MEXICO CITY (Reuters) - Mexico's embattled President Enrique Pena Nieto said on Thursday he would propose constitutional changes to simplify the country's chaotic policing structure following the abduction and apparent massacre of 43 trainee teachers.
Pena Nieto has been under growing pressure from protesters to end impunity and brutality by security forces since the 43 students were abducted by corrupt police in the southwestern city of Iguala on the night of Sept. 26.
The government says local police handed over the students to a drug gang, which apparently murdered them and then incinerated their bodies. In a speech to an assembly of political leaders, Pena Nieto said: "Mexico cannot continue like this."
"After Iguala, Mexico has to change," he said, noting that the reforms also aimed to create a new law against infiltration by organized crime and redefine powers in the penal system.
The president said he would send an initiative to Congress to unify often multi-layered police forces in Mexico's states and had ordered a special security operation in the Southwest, large swathes of which are plagued by drug gangs.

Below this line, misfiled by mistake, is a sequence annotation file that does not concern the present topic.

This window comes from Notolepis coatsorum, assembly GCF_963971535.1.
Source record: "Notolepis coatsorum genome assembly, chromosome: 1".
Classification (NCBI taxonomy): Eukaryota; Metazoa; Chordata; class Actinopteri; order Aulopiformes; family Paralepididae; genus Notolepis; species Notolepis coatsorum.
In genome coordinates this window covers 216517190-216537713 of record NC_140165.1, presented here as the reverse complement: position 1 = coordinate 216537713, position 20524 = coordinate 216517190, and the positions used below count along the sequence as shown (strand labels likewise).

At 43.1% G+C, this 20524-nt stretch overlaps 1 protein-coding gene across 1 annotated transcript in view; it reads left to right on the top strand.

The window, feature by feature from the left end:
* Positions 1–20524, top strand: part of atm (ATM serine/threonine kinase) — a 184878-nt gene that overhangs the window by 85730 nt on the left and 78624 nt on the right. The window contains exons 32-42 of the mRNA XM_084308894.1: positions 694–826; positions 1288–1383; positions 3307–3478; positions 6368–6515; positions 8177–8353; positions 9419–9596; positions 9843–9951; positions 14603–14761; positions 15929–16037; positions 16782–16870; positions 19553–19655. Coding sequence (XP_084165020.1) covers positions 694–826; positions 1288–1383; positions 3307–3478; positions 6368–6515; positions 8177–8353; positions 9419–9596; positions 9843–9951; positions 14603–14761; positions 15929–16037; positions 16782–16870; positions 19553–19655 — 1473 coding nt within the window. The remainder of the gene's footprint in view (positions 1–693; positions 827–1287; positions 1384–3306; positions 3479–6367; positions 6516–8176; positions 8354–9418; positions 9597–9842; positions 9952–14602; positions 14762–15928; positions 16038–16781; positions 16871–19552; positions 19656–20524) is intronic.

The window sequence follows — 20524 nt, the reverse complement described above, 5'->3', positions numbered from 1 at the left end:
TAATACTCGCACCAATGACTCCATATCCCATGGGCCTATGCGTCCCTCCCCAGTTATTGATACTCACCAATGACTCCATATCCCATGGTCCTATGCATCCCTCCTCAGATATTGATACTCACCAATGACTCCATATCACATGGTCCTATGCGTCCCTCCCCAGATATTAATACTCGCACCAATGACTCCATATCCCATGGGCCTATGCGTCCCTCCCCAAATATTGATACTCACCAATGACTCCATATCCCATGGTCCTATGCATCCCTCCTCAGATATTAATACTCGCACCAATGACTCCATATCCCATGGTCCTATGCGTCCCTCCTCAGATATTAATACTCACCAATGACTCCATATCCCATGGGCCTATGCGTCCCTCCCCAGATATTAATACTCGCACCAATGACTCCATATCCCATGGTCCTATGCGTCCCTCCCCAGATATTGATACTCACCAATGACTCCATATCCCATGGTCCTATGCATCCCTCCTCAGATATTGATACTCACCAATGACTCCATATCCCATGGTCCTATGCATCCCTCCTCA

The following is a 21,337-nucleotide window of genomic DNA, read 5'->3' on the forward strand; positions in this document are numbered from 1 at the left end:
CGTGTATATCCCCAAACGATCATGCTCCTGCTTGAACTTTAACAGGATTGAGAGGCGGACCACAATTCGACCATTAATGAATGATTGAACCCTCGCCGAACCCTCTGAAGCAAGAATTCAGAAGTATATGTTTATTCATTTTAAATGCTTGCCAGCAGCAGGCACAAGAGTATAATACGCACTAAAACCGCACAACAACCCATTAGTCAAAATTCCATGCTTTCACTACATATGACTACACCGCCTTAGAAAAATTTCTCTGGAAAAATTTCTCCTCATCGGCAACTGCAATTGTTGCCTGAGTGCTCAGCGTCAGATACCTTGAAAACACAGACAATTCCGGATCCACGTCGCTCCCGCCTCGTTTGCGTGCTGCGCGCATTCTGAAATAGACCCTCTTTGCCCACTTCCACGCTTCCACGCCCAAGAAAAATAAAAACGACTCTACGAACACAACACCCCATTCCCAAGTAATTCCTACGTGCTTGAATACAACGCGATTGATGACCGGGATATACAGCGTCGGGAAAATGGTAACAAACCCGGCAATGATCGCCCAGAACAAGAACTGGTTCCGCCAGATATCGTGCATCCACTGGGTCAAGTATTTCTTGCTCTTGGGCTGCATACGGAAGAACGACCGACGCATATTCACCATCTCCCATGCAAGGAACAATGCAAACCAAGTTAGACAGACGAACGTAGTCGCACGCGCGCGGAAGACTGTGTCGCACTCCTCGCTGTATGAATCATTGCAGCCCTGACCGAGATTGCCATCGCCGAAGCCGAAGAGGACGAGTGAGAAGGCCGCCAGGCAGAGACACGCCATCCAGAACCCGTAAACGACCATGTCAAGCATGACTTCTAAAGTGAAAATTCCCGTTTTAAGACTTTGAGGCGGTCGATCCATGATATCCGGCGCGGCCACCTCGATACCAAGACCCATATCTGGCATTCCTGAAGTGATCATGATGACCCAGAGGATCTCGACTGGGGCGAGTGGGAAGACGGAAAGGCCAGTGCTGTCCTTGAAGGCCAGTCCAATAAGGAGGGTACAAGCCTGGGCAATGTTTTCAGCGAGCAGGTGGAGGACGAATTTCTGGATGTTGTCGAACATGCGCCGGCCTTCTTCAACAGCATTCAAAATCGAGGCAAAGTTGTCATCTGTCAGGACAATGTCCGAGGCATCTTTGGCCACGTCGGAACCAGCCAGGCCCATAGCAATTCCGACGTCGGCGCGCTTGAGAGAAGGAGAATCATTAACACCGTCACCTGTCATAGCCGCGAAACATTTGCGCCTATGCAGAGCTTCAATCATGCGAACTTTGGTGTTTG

Pena Nieto said the government would also launch a program to boost growth in economically backward and troubled areas of the country including the Southwest, ensuring they would get preferential financing conditions.
Only about 2 percent of crimes in Mexico result in convictions, and despite several indictments in U.S. courts against senior Mexican officials, very few of them have had to face investigations at home, let alone trial.
(Reporting by Mexico Newsroom; Editing by Cynthia Osterman)